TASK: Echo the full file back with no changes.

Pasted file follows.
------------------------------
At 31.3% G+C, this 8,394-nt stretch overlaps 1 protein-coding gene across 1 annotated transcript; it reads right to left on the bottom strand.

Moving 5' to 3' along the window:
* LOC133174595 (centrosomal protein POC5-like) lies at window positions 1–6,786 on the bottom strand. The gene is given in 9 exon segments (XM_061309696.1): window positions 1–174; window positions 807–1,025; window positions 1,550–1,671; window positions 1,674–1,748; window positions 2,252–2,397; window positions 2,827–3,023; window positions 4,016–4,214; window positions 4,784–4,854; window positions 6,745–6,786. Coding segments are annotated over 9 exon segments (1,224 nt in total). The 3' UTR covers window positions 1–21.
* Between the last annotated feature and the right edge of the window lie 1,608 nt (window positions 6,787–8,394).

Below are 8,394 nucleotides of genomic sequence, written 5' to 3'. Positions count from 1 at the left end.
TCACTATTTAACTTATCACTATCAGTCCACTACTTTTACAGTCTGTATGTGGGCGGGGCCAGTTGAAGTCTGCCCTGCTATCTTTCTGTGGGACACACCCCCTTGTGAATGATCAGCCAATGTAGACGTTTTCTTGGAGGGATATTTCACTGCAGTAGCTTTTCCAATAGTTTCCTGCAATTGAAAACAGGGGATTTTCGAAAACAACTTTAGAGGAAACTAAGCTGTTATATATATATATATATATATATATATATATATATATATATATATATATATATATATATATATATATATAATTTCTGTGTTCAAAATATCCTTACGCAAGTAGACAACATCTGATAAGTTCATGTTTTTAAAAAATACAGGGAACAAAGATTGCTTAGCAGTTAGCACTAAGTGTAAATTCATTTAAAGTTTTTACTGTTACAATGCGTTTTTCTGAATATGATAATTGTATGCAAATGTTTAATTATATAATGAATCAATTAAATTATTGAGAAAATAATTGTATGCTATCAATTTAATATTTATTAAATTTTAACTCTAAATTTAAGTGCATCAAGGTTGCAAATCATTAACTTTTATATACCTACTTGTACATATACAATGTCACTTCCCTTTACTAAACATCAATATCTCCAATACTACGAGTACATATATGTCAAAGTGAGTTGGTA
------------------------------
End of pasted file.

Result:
At 31.3% G+C, this 8,394-nt stretch overlaps 1 protein-coding gene across 1 annotated transcript; it reads right to left on the bottom strand.

Moving 5' to 3' along the window:
* LOC133174595 (centrosomal protein POC5-like) lies at window positions 1–6,786 on the bottom strand. The gene is given in 9 exon segments (XM_061309696.1): window positions 1–174; window positions 807–1,025; window positions 1,550–1,671; window positions 1,674–1,748; window positions 2,252–2,397; window positions 2,827–3,023; window positions 4,016–4,214; window positions 4,784–4,854; window positions 6,745–6,786. Coding segments are annotated over 9 exon segments (1,224 nt in total). The 3' UTR covers window positions 1–21.
* Between the last annotated feature and the right edge of the window lie 1,608 nt (window positions 6,787–8,394).

Below are 8,394 nucleotides of genomic sequence, written 5' to 3'. Positions count from 1 at the left end.
TCACTATTTAACTTATCACTATCAGTCCACTACTTTTACAGTCTGTATGTGGGCGGGGCCAGTTGAAGTCTGCCCTGCTATCTTTCTGTGGGACACACCCCCTTGTGAATGATCAGCCAATGTAGACGTTTTCTTGGAGGGATATTTCACTGCAGTAGCTTTTCCAATAGTTTCCTGCAATTGAAAACAGGGGATTTTCGAAAACAACTTTAGAGGAAACTAAGCTGTTATATATATATATATATATATATATATATATATATATATATATATATATATATATATATATATATATATAATTTCTGTGTTCAAAATATCCTTACGCAAGTAGACAACATCTGATAAGTTCATGTTTTTAAAAAATACAGGGAACAAAGATTGCTTAGCAGTTAGCACTAAGTGTAAATTCATTTAAAGTTTTTACTGTTACAATGCGTTTTTCTGAATATGATAATTGTATGCAAATGTTTAATTATATAATGAATCAATTAAATTATTGAGAAAATAATTGTATGCTATCAATTTAATATTTATTAAATTTTAACTCTAAATTTAAGTGCATCAAGGTTGCAAATCATTAACTTTTATATACCTACTTGTACATATACAATGTCACTTCCCTTTACTAAACATCAATATCTCCAATACTACGAGTACATATATGTCAAAGTGAGTTGGTA